With the onslaught of Social Networking opportunities some people seem to think common sense and manners don’t apply.
The reality is, Social Networks are like any other type of network. Most sane people wouldn’t walk up to someone at a business meeting, ask for their card and say, “Okay, now you are my friend and I am going to slam you with stupid phone calls, junk mail and other useless garbage.”
More likely, they would introduce themselves, find a point of commonality and take it from there.
So why is it that in virtually any social network available a lot of people send others invitations to join their network with nothing beyond the invitation? The more well known someone is, the more useless invitations they likely get.

In addition to the more well known social networks such as MySpace, Ryze, Facebook, Twitter, etc., there are those specific to industries and interests such as religious, medical, pets and just about anything else you might have an interest in. The list is endless.
Avoid the time suckers
As more social networks crop up there is more of a chance that they will become a huge time sucker and waster rather than the incredible networking tool they have the potential to be.
To get the most out of your SN time and efforts, here are some simple guidelines.
1. Quality is far better than quantity. Avoid sending blanket messages out to people. It is not a race to see how many in an hour you can add to your network. Again, at least not for most sane people.
The more of a connection people feel, the more likely they are to read your messages, be willing to pass on valuable information they receive from you to their colleagues and see the value of your information.
2. Determine who you want in your network. Who do you want to connect with and why? If you are clear on the who and why you will likely find it much easier to build your network.
On the flipside, before simply accepting someone’s invitation to join their network, take a moment to check out their profile to determine if they are someone you wouldn’t mind your colleagues seeing in your network.
Although that may sound snobbish, it’s not. It is common sense. Why would you want someone in your network who might have profanity on their profile, pictures that would make just about anyone blush and/or useless information that has no redeeming social value?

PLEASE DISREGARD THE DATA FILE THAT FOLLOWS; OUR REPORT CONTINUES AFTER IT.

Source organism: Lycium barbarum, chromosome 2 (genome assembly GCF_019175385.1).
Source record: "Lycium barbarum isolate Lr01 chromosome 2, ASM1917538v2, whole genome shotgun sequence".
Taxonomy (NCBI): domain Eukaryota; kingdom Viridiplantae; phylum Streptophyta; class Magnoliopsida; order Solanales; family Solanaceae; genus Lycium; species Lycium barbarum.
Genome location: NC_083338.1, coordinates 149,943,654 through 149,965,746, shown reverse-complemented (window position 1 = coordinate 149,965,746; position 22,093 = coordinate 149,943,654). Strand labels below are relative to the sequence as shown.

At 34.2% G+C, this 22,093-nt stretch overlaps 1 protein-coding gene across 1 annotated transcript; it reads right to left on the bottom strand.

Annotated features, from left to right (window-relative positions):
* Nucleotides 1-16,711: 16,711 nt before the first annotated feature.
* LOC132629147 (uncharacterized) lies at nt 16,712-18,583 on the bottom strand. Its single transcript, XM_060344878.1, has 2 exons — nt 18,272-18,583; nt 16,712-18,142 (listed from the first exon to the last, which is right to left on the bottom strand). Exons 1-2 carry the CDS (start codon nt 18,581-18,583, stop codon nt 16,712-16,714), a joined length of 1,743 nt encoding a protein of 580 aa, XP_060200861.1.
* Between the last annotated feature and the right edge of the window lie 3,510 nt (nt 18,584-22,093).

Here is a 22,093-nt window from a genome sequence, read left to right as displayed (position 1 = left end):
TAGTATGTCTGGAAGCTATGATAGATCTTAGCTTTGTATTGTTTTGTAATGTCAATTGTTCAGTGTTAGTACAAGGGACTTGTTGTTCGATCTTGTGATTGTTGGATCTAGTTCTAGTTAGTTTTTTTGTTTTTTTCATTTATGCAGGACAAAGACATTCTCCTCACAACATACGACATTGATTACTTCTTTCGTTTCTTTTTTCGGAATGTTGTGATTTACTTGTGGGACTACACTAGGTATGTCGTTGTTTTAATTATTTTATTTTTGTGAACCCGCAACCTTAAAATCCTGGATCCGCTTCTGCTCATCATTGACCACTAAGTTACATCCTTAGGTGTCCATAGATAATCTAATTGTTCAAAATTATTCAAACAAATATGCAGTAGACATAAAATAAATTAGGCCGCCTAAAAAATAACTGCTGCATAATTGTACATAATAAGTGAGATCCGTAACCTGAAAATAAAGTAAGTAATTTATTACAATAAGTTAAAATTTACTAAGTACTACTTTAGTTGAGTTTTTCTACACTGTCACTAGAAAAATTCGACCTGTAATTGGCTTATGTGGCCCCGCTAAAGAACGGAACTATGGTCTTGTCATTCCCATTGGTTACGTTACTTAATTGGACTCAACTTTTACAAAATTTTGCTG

It’s not necessary to make friends with people  you don’t know. Simple as that.
3. Process of inviting. The fact is, there are some people who consider building their network only a numbers game. Chances are many people don’t remember from one day to the next who they invited to join their network. So ignoring their request is likely to go unnoticed on their end.
If you are doing the inviting, it is imperative that you give the other person a point of reference. Do you know each other from another online group? Do you have colleagues in common? Do you have common interests?
Don’t assume people will remember you if you corresponded days, weeks or months ago via an email or forum group. Make it easy for them to accept your invitation.
4. Develop your profile. Another aspect of social network etiquette is developing a useful profile. There’s a good chance your invitation will be ignored if there is nothing of value on your profile.  You will be well served to have at least one picture and some background information.
For those who are using Social Networks for professional reasons, put your resume/CV/bio on your profile. Give people something to go on. You can also list professional associations you are involved with, books you have authored, awards you have received, etc.
However, avoid making it look like you have having one big “brag fest.” Also, don’t give too much information away in order to protect aspects of your personal identity. Things like your children or grandchildren’s pictures, names and birth dates. Again, use common sense in what you will or will not post.
The whole issue of social networking etiquette is sweeping the Internet. Tim O’Reilly posted some great information on his blog and his reader’s comments support the feeling that a bit of politeness goes a long way.
The bottom line is, social networks are merely another tool that can be used to increase our effectiveness. Use them wisely.
Kathleen Gage
The Street Smarts Marketer